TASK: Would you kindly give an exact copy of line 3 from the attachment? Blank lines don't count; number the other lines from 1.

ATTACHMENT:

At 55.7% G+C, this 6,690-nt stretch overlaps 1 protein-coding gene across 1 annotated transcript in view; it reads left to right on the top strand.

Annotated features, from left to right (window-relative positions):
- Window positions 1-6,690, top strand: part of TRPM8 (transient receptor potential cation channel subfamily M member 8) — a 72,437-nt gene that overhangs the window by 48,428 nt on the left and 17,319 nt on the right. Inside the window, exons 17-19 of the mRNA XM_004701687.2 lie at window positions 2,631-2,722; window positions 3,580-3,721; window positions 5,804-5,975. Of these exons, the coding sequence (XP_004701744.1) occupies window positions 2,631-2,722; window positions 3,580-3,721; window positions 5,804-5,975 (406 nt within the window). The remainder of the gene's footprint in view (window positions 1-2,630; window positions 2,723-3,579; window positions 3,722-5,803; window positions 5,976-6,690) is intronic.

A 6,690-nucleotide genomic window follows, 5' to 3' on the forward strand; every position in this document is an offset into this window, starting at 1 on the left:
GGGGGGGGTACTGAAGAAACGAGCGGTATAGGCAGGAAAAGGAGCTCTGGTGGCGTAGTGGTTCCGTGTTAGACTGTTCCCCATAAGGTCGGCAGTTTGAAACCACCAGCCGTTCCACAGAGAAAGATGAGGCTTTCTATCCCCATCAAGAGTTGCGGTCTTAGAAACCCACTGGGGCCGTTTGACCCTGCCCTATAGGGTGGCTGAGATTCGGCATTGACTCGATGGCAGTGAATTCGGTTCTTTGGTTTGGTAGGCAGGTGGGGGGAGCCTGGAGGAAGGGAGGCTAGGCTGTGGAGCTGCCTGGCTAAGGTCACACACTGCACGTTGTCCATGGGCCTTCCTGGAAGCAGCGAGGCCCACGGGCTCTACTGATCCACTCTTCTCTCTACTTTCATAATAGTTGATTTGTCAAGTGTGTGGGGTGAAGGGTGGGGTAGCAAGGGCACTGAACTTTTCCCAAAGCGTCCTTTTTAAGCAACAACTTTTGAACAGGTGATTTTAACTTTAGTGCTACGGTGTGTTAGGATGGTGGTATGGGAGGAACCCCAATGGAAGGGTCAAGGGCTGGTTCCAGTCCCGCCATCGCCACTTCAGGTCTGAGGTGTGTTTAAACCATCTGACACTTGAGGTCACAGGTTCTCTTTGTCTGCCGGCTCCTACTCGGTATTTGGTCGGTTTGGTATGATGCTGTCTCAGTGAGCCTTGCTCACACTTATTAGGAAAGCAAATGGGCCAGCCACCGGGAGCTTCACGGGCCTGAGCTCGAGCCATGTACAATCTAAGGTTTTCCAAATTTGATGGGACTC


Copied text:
- Window positions 1-6,690, top strand: part of TRPM8 (transient receptor potential cation channel subfamily M member 8) — a 72,437-nt gene that overhangs the window by 48,428 nt on the left and 17,319 nt on the right. Inside the window, exons 17-19 of the mRNA XM_004701687.2 lie at window positions 2,631-2,722; window positions 3,580-3,721; window positions 5,804-5,975. Of these exons, the coding sequence (XP_004701744.1) occupies window positions 2,631-2,722; window positions 3,580-3,721; window positions 5,804-5,975 (406 nt within the window). The remainder of the gene's footprint in view (window positions 1-2,630; window positions 2,723-3,579; window positions 3,722-5,803; window positions 5,976-6,690) is intronic.